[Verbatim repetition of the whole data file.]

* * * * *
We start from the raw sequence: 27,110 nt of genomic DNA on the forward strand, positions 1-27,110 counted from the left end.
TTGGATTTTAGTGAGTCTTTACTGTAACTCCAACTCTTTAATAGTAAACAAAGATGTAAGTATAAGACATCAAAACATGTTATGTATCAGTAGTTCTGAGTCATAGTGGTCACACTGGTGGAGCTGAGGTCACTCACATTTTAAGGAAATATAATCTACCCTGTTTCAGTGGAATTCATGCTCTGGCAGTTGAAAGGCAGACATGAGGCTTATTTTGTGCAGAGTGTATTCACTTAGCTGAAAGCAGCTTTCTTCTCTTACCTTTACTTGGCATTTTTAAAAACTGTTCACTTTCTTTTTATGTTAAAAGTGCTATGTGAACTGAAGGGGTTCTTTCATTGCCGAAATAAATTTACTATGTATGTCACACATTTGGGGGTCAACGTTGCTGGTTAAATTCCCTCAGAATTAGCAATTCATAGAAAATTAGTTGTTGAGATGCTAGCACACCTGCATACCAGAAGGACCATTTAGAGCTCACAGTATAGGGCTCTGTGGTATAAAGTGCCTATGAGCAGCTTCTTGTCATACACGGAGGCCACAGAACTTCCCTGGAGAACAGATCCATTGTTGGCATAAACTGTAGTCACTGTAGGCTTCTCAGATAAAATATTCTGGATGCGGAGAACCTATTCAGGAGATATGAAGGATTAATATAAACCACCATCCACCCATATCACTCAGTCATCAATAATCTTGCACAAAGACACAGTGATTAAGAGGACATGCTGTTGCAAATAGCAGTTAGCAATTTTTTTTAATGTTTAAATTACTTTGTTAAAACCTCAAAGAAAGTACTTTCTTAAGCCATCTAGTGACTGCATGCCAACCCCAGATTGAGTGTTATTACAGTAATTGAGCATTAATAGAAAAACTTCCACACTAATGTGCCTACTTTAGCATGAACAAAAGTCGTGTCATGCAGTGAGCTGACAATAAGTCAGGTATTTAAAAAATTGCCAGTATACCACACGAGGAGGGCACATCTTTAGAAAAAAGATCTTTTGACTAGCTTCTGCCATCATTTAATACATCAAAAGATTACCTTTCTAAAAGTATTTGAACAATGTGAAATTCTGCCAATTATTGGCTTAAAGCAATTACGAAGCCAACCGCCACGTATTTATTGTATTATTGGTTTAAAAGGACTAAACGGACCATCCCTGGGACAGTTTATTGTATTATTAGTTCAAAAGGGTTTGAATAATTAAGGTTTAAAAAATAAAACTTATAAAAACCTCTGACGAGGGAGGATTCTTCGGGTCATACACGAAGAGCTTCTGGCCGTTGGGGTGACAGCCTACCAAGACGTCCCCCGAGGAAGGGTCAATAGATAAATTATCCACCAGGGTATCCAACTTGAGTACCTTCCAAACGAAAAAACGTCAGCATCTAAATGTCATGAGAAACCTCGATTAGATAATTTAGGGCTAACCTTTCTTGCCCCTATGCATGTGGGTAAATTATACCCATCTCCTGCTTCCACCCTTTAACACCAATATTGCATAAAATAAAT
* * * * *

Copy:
We start from the raw sequence: 27,110 nt of genomic DNA on the forward strand, positions 1-27,110 counted from the left end.
TTGGATTTTAGTGAGTCTTTACTGTAACTCCAACTCTTTAATAGTAAACAAAGATGTAAGTATAAGACATCAAAACATGTTATGTATCAGTAGTTCTGAGTCATAGTGGTCACACTGGTGGAGCTGAGGTCACTCACATTTTAAGGAAATATAATCTACCCTGTTTCAGTGGAATTCATGCTCTGGCAGTTGAAAGGCAGACATGAGGCTTATTTTGTGCAGAGTGTATTCACTTAGCTGAAAGCAGCTTTCTTCTCTTACCTTTACTTGGCATTTTTAAAAACTGTTCACTTTCTTTTTATGTTAAAAGTGCTATGTGAACTGAAGGGGTTCTTTCATTGCCGAAATAAATTTACTATGTATGTCACACATTTGGGGGTCAACGTTGCTGGTTAAATTCCCTCAGAATTAGCAATTCATAGAAAATTAGTTGTTGAGATGCTAGCACACCTGCATACCAGAAGGACCATTTAGAGCTCACAGTATAGGGCTCTGTGGTATAAAGTGCCTATGAGCAGCTTCTTGTCATACACGGAGGCCACAGAACTTCCCTGGAGAACAGATCCATTGTTGGCATAAACTGTAGTCACTGTAGGCTTCTCAGATAAAATATTCTGGATGCGGAGAACCTATTCAGGAGATATGAAGGATTAATATAAACCACCATCCACCCATATCACTCAGTCATCAATAATCTTGCACAAAGACACAGTGATTAAGAGGACATGCTGTTGCAAATAGCAGTTAGCAATTTTTTTTAATGTTTAAATTACTTTGTTAAAACCTCAAAGAAAGTACTTTCTTAAGCCATCTAGTGACTGCATGCCAACCCCAGATTGAGTGTTATTACAGTAATTGAGCATTAATAGAAAAACTTCCACACTAATGTGCCTACTTTAGCATGAACAAAAGTCGTGTCATGCAGTGAGCTGACAATAAGTCAGGTATTTAAAAAATTGCCAGTATACCACACGAGGAGGGCACATCTTTAGAAAAAAGATCTTTTGACTAGCTTCTGCCATCATTTAATACATCAAAAGATTACCTTTCTAAAAGTATTTGAACAATGTGAAATTCTGCCAATTATTGGCTTAAAGCAATTACGAAGCCAACCGCCACGTATTTATTGTATTATTGGTTTAAAAGGACTAAACGGACCATCCCTGGGACAGTTTATTGTATTATTAGTTCAAAAGGGTTTGAATAATTAAGGTTTAAAAAATAAAACTTATAAAAACCTCTGACGAGGGAGGATTCTTCGGGTCATACACGAAGAGCTTCTGGCCGTTGGGGTGACAGCCTACCAAGACGTCCCCCGAGGAAGGGTCAATAGATAAATTATCCACCAGGGTATCCAACTTGAGTACCTTCCAAACGAAAAAACGTCAGCATCTAAATGTCATGAGAAACCTCGATTAGATAATTTAGGGCTAACCTTTCTTGCCCCTATGCATGTGGGTAAATTATACCCATCTCCTGCTTCCACCCTTTAACACCAATATTGCATAAAATAAAT